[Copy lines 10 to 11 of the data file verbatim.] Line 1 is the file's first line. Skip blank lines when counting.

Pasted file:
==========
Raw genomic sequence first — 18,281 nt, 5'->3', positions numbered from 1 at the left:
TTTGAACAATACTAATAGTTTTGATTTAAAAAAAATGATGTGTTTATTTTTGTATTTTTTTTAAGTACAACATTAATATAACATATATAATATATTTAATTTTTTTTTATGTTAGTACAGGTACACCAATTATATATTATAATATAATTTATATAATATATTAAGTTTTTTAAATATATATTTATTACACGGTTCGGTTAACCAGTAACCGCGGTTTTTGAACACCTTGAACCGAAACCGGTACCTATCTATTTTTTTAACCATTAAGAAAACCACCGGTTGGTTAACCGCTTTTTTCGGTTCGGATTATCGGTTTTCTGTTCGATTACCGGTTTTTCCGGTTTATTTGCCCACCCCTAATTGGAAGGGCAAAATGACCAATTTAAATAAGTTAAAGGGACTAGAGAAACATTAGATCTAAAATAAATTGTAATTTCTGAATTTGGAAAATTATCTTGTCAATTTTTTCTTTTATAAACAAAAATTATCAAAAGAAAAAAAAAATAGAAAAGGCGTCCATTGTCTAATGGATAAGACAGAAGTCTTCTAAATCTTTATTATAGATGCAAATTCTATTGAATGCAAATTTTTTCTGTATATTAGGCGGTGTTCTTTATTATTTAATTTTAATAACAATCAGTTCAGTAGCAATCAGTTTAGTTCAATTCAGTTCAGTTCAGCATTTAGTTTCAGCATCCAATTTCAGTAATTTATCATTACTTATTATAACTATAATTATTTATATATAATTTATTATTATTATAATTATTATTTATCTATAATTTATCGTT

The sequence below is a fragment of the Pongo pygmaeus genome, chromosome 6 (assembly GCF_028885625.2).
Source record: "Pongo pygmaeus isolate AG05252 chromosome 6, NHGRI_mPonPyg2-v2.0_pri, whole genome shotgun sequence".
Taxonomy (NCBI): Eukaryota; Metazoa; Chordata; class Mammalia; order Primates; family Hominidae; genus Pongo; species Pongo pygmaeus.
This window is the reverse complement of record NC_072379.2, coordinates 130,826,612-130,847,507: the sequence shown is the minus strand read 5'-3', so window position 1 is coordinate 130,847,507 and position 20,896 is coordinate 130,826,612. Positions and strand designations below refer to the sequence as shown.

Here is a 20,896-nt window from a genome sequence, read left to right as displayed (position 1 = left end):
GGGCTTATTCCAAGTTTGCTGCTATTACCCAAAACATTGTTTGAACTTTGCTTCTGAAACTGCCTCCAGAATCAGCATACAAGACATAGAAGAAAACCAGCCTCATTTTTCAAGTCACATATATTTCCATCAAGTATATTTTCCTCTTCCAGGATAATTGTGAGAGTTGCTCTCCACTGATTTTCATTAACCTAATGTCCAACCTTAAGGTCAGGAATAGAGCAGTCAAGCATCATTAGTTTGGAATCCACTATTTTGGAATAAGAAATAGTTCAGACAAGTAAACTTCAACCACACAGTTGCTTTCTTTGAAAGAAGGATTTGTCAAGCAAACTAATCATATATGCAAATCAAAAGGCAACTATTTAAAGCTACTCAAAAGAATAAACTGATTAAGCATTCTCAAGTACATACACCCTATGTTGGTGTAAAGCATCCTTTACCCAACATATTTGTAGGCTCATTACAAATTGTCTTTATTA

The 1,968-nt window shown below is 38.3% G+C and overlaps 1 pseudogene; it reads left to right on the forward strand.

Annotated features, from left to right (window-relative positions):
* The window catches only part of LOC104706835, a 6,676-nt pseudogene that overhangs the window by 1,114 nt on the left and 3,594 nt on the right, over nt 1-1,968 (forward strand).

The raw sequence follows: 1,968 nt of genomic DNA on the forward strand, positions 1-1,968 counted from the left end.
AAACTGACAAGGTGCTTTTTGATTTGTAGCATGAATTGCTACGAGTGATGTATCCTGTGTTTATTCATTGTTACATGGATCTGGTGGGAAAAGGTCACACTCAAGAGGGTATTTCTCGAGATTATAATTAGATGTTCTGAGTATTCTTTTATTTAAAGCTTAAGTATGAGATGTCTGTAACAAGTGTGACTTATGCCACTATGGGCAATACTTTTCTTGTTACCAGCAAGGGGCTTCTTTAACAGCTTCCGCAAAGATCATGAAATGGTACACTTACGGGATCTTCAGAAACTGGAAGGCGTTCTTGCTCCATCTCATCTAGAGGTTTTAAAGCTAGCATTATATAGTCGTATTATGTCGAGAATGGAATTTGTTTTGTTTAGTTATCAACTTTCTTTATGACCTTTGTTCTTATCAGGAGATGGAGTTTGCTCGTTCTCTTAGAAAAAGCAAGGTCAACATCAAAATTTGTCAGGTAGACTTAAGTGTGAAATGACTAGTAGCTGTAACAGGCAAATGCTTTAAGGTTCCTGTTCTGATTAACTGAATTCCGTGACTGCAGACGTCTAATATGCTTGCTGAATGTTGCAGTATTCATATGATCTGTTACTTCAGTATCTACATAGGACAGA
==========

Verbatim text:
Annotated features, from left to right (window-relative positions):
* The window catches only part of LOC104706835, a 6,676-nt pseudogene that overhangs the window by 1,114 nt on the left and 3,594 nt on the right, over nt 1-1,968 (forward strand).